Alamo Manhattan’s Bishop Gateway Project Moves Forward with Good Reviews

 

BAD Aerial-small

Developer builds big project in Anywhere, USA.

If you’ve been following the Bishop Gateway project near the Bishop Arts District in North Oak Cliff, you know it’s been quite a contentious project. If you haven’t been following, here’s an overview along with an update. Either way, take note of the process they’re going through.

The first-pass draft of the project showed hideously sterile five-story blocks, just as the current zoning allows, covering three blocks in three phases.

Planned for both sides of Seventh St. from Zang to Madison and the northwest corner of Zang at Davis, the project would have replaced popular businesses such as Zoli’s Pizza, Local Oak, and Ten Bells. The neighborhood was in an uproar.

The properties had not yet been purchased — as with many large developments, the developers like to get the project details lined up before pulling the trigger on the purchase — so the plans were still somewhat negotiable.

And, luckily, the project is in a TIF (Tax Increment Finance District) and planning to apply for incentive funding. The process for TIF-elligible projects triggers a design review and requires TIF Board approval and City Council approval.

Alamo Manhattan hired former City Council rep Angela Hunt to assist, and held a number of community meetings to gain feedback. The one I attended in May was a bloodbath of criticism. But the developers seemed to have heard what was being said on multiple levels.

At the community meeting in September, all stakeholders seemed to at least accept the proposal as “less objectionable.” The project has been scaled back to two blocks, which takes out fewer beloved buildings and businesses, and the design and project focus seems to be a huge improvement. Some of the highlights:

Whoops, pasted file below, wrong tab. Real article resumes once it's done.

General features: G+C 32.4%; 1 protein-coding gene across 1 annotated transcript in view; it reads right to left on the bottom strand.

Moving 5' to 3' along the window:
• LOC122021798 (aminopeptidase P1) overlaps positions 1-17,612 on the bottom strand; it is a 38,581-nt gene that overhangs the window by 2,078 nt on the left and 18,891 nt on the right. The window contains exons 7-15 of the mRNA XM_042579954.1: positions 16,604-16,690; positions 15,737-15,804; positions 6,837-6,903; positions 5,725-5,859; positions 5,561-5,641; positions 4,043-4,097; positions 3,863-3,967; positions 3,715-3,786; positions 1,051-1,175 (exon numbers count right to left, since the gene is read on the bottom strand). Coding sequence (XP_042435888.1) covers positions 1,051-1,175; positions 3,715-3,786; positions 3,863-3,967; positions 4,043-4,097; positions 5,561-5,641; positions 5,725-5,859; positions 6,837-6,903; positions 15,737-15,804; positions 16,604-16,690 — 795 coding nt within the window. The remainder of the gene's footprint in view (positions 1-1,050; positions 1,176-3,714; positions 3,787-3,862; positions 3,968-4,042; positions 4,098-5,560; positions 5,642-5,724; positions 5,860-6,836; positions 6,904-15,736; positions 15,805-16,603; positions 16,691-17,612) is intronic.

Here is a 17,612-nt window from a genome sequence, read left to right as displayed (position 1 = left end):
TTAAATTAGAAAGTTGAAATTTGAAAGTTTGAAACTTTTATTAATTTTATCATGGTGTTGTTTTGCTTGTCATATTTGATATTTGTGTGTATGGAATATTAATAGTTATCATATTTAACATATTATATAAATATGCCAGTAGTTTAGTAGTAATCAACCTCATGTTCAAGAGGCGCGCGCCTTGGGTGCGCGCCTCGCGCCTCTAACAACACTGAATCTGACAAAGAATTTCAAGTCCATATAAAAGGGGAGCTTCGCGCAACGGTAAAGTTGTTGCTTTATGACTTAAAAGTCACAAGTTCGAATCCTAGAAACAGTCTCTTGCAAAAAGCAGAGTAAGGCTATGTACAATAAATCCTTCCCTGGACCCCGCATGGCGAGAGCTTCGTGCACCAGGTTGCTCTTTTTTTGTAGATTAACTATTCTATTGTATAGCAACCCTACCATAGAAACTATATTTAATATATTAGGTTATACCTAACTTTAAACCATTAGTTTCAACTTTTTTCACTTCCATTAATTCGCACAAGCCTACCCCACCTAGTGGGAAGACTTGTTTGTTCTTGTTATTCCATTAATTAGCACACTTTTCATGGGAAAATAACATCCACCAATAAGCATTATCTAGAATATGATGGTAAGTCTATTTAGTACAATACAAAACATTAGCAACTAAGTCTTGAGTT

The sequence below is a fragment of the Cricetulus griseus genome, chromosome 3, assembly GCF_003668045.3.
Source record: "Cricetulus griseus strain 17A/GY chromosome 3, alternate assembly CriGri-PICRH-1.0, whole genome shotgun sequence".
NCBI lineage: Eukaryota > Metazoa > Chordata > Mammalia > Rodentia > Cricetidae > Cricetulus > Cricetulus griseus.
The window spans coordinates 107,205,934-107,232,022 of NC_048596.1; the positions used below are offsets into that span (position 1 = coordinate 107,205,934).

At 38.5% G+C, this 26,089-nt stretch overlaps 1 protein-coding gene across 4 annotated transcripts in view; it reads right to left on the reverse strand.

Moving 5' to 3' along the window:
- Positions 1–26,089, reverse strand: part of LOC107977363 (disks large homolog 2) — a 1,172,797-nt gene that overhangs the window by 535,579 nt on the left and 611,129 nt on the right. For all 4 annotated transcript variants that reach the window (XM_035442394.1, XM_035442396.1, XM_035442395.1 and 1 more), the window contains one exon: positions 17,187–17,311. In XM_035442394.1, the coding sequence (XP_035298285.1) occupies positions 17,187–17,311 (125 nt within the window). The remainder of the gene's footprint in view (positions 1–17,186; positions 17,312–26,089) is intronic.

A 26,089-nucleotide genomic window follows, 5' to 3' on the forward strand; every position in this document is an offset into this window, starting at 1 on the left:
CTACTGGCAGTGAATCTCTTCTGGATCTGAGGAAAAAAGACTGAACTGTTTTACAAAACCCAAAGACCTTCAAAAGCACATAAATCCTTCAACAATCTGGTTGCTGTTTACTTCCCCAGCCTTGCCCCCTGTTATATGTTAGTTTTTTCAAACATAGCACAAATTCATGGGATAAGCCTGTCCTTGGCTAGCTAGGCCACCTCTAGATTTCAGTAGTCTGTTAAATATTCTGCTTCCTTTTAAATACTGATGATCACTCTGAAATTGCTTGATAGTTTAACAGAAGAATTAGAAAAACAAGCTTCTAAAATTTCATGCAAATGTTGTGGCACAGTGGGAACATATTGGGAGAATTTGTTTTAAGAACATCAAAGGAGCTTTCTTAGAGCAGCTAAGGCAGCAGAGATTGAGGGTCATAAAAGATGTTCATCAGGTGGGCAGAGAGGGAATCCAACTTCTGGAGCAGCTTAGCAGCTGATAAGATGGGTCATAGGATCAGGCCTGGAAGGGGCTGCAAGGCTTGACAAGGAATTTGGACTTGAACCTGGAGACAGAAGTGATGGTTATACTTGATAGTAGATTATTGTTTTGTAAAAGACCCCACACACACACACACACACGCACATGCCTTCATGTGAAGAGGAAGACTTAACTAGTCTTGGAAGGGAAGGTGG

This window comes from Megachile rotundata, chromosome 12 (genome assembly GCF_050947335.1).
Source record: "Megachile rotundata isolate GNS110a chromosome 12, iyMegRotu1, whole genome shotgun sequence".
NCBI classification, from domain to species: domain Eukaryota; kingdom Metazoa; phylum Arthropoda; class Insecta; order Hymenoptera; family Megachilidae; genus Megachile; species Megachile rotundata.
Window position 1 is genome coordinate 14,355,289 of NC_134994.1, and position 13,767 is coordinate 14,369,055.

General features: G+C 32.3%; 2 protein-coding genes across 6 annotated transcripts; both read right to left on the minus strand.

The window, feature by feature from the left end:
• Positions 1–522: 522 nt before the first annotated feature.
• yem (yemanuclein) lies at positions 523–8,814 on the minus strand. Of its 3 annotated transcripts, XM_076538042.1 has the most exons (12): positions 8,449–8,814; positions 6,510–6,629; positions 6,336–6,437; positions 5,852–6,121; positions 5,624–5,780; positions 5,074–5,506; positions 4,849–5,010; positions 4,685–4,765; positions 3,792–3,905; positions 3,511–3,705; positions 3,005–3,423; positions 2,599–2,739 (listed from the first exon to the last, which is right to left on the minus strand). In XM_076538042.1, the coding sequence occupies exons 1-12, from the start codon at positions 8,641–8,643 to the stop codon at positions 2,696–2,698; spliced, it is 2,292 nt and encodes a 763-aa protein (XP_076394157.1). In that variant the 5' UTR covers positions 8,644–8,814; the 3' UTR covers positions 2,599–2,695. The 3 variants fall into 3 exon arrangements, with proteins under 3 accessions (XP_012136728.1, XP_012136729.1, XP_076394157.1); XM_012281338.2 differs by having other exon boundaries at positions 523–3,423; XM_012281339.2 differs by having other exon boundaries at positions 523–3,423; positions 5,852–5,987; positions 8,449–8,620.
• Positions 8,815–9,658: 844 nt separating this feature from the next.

• Rent prices will allow a similar mix of existing residents, with 40 “affordable units” (for someone who makes the regional average of $48,000/year) and eight micro units which will be a bit more “affordable.”

Affordabiity

  • Architectural details will reflect the area’s brick facades, architectural details and distinct adjoined buildings, contributing to the area’s unique sense of place.

Architecture-cut

  • Retail space, between a few hundred square feet and 1,000 square feet, would accommodate small entrepreneurial shops while repelling national chains which typically require more space. Priority would be given to locally owned businesses.
  • Iconic art pieces and specific areas in the development will support (and reflect!) the strong artist community.

Arts

  • And the key to it all – how they’ll use the TIF funds.

TIF Funds

  • Lastly, the elevation – something the neighbors were very concerned about since the five-story buildings would seem too out-of-scale with the single-story Bishop Arts District. But as you can see from this slice, its on a hill which kind of makes it work!

Perspective scale

 

alamo manhattan-view from Madison

 

Here’s the new design. Note how Zoli’s Pizza and the Sonic drive through are now the only businesses that would be removed. Interestingly, you can vaguely see in the site plan below how the building along Seventh St would traverse the existing little street that had made Roy’s Transmission Shop an island at the corner of Davis and Zang. Here will be our future trolley stop.alamo manhattan-site plan